Glendale, Arizona , United States
|| May 12, 1924
|Died||February 21, 2008
Mar 29, 2020 11:45pm
Caucasian - Married - Army - Impeached - Removed From Office - The John Birch Society - Latter Day Saints (Mormon) - Straight -
|Info||He was born May 12, 1924 in Duchesne, Utah. Following his graduation from Altamont High School in Duchesne, he received an agricultural scholarship to Utah State University. He attended Utah State from 1942-1943 and then left to become an Army Air Force Pilot during World War II. During his time served in the war he was decorated with the Air Medal and Purple Heart. When the war was over, he returned to Arizona to continue his studies at Arizona State University from 1947-1950 majoring in management and economics. In 1950, just a few units short of a bachelors degree, he opened Mecham Pontiac and Rambler in Ajo, Arizona. In 1954 he relocated to Glendale, Arizona. He then became actively involved in politics having outspoken stances on very conservative issues. He ran for Arizona State Senate in 1960 and was elected to a two year term. He then ran against Carl Hayden for the US Senate seat for Arizona in 1962 and lost to the long time US Senator. His aspirations finally moved to the governor's seat, running five times (1964, 1974, 1982, 1986, and 1989), three before being elected. |
He finally won in 1986, which opened an ominous chapter in Arizona history. Known for his outspoken conservative stance, he would be impeached from office after only a year. He would be known as the governor who canceled Martin Luther King Jr. Day, defended the word "pickaninny" as well as other racist remarks, bizarre paranoid behaviour such as declaring John Kolbe of the Phoenix Gazette a "non-person", and causing such turmoil as to prevent a Super Bowl from coming to town. Losses to the state approached $500 million, including $200 million from the NFL's decision to move the Super Bowl.
A recall petition was begun by those who disagreed with his political stances. The final number of people who signed was over twice what was needed in the time allotted. An election was scheduled by the Secretary of State, but calls for impeachment had already arisen due to illegalities he committed while campaigning for governor and while in office. Mecham was impeached for for allegedly concealing a large campaign contribution ($350,000), misuse of funds for a state loan of $80,000 to his Mecham Pontiac dealership, and obstruction of justice by ordering the head of the state police to refuse cooperation to the attorney general in a criminal investigation. Mecham had also been indicted criminally for allegedly concealing an illegal campaign contribution of $350,000 from controversial attorney Barry Wolfson, then being investigated by the attorney general along with his partner, Hubert V. Gregan, for an alleged arbitrage scam. Under the terms of the agreement Mecham had written Wolfson a letter stating the arrangement would remain confidential." Wolfson had wired the money into a special Mecham campaign bank account created solely for these transactions. That contribution, coming as it did in the final days of the campaign, had made Mecham's victory possible. Mecham was impeached February 9, 1988 just days after his state of the state address. He was found guilty of high crimes and misdemeanors and removed from office April 4, 1988.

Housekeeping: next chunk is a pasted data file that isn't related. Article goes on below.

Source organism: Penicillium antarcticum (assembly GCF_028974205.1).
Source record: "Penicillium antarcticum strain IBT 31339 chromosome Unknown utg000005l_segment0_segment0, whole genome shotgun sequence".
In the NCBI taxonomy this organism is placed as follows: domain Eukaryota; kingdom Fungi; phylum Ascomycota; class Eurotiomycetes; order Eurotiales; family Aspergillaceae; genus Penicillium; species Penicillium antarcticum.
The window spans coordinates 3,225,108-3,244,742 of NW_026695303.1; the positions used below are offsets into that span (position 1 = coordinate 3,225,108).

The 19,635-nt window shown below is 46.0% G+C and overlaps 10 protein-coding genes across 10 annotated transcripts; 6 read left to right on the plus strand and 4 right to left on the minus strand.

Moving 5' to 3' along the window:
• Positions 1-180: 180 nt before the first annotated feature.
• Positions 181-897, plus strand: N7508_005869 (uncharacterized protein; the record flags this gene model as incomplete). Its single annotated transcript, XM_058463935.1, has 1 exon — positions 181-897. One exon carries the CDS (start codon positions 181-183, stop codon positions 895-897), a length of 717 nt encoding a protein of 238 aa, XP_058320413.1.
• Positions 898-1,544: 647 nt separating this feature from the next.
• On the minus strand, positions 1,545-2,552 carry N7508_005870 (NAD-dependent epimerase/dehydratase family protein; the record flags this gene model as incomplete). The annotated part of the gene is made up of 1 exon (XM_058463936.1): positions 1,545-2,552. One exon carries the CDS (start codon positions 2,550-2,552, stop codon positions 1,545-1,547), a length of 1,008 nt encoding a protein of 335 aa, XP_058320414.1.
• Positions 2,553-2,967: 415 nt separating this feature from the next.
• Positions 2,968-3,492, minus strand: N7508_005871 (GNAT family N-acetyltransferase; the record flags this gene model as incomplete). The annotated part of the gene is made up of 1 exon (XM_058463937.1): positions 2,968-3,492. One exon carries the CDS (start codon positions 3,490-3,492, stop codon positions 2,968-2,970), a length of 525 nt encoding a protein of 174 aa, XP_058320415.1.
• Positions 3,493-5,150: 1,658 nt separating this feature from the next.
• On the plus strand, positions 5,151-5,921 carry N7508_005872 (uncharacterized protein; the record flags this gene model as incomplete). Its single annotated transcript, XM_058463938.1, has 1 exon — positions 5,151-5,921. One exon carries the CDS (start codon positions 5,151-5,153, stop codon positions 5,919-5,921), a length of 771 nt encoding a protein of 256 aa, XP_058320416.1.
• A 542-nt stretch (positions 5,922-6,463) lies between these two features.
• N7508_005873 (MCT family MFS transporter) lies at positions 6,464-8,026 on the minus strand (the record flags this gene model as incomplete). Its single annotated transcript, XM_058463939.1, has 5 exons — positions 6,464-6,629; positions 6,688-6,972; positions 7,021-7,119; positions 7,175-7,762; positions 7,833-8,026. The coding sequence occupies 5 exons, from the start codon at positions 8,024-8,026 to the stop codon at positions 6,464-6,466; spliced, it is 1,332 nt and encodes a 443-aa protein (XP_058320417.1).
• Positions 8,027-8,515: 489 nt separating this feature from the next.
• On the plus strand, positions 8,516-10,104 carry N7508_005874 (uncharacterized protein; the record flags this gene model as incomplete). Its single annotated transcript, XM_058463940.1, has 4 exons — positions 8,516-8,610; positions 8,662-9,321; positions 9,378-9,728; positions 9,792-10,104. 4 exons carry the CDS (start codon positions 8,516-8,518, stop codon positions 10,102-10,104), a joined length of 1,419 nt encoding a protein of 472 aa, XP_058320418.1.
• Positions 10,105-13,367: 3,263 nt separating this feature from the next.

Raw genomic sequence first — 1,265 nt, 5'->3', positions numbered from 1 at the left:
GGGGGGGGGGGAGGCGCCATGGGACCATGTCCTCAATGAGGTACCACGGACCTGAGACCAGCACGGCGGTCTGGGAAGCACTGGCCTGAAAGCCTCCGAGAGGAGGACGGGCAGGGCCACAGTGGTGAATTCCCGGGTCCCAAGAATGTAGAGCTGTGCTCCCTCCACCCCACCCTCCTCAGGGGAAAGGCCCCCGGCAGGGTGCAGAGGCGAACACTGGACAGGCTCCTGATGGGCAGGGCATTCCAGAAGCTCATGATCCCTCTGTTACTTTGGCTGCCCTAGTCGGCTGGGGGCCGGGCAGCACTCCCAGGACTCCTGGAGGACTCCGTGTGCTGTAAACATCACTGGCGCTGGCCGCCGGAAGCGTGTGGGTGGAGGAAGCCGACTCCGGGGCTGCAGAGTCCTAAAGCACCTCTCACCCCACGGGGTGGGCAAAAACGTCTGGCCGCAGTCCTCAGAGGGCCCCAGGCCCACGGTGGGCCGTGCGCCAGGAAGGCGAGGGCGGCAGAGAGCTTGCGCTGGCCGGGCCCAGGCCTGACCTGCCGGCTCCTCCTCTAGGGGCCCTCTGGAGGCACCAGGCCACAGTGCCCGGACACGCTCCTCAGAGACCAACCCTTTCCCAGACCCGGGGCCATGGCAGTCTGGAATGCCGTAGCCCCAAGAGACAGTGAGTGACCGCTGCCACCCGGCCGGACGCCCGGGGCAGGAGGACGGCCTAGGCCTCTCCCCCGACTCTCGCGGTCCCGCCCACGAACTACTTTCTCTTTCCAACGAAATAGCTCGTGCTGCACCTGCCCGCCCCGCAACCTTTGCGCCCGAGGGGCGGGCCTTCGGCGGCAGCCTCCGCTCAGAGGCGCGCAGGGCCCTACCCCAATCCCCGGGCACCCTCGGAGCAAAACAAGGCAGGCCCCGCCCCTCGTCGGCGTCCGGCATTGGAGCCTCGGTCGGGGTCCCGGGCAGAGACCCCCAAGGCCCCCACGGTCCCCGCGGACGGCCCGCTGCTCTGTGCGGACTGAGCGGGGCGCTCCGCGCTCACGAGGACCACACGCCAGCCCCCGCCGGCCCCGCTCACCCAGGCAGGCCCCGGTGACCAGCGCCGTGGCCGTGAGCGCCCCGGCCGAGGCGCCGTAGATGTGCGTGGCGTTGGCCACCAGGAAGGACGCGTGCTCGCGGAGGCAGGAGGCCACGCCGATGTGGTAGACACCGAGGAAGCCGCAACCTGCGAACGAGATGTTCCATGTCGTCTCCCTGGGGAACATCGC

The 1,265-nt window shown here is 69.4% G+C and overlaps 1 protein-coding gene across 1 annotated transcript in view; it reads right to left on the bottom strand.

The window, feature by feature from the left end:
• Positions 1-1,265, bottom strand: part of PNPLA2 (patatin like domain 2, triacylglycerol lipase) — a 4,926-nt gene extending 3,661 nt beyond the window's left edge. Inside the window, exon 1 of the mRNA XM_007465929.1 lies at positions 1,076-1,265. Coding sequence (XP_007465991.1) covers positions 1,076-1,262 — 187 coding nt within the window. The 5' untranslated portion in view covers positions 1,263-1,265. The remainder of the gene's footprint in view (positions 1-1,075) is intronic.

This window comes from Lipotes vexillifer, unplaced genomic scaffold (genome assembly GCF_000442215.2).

Mecham was acquitted in the criminal trial on all counts. He made another attempt to win the Republican nomination for governor of Arizona in 1989, but he could not overcome his reputation or raise enough money for his campaign. Mecham is still a force in Arizona conservative politics and is still able to influence conservative voters despite his impeachment.